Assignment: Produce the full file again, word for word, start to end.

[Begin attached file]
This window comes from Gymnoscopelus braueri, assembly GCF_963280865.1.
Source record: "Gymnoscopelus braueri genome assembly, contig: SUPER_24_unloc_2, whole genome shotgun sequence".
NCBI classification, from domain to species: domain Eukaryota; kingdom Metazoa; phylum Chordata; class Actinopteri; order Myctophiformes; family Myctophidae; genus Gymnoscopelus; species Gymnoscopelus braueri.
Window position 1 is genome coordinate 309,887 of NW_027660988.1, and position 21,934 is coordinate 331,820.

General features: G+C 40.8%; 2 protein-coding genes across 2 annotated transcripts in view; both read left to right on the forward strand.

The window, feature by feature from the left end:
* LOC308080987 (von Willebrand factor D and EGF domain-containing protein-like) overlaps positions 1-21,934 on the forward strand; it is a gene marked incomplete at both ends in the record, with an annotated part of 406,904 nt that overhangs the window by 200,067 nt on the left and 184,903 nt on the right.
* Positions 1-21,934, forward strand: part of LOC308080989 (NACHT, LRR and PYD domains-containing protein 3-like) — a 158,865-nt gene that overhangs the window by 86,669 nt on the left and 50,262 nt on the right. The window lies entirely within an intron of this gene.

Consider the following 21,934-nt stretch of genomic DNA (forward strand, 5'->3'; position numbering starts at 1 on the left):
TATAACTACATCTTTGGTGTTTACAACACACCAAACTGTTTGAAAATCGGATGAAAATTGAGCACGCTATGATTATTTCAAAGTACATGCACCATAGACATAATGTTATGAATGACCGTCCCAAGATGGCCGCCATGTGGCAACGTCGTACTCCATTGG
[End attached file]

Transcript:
This window comes from Gymnoscopelus braueri, assembly GCF_963280865.1.
Source record: "Gymnoscopelus braueri genome assembly, contig: SUPER_24_unloc_2, whole genome shotgun sequence".
NCBI classification, from domain to species: domain Eukaryota; kingdom Metazoa; phylum Chordata; class Actinopteri; order Myctophiformes; family Myctophidae; genus Gymnoscopelus; species Gymnoscopelus braueri.
Window position 1 is genome coordinate 309,887 of NW_027660988.1, and position 21,934 is coordinate 331,820.

General features: G+C 40.8%; 2 protein-coding genes across 2 annotated transcripts in view; both read left to right on the forward strand.

The window, feature by feature from the left end:
* LOC308080987 (von Willebrand factor D and EGF domain-containing protein-like) overlaps positions 1-21,934 on the forward strand; it is a gene marked incomplete at both ends in the record, with an annotated part of 406,904 nt that overhangs the window by 200,067 nt on the left and 184,903 nt on the right.
* Positions 1-21,934, forward strand: part of LOC308080989 (NACHT, LRR and PYD domains-containing protein 3-like) — a 158,865-nt gene that overhangs the window by 86,669 nt on the left and 50,262 nt on the right. The window lies entirely within an intron of this gene.

Consider the following 21,934-nt stretch of genomic DNA (forward strand, 5'->3'; position numbering starts at 1 on the left):
TATAACTACATCTTTGGTGTTTACAACACACCAAACTGTTTGAAAATCGGATGAAAATTGAGCACGCTATGATTATTTCAAAGTACATGCACCATAGACATAATGTTATGAATGACCGTCCCAAGATGGCCGCCATGTGGCAACGTCGTACTCCATTGG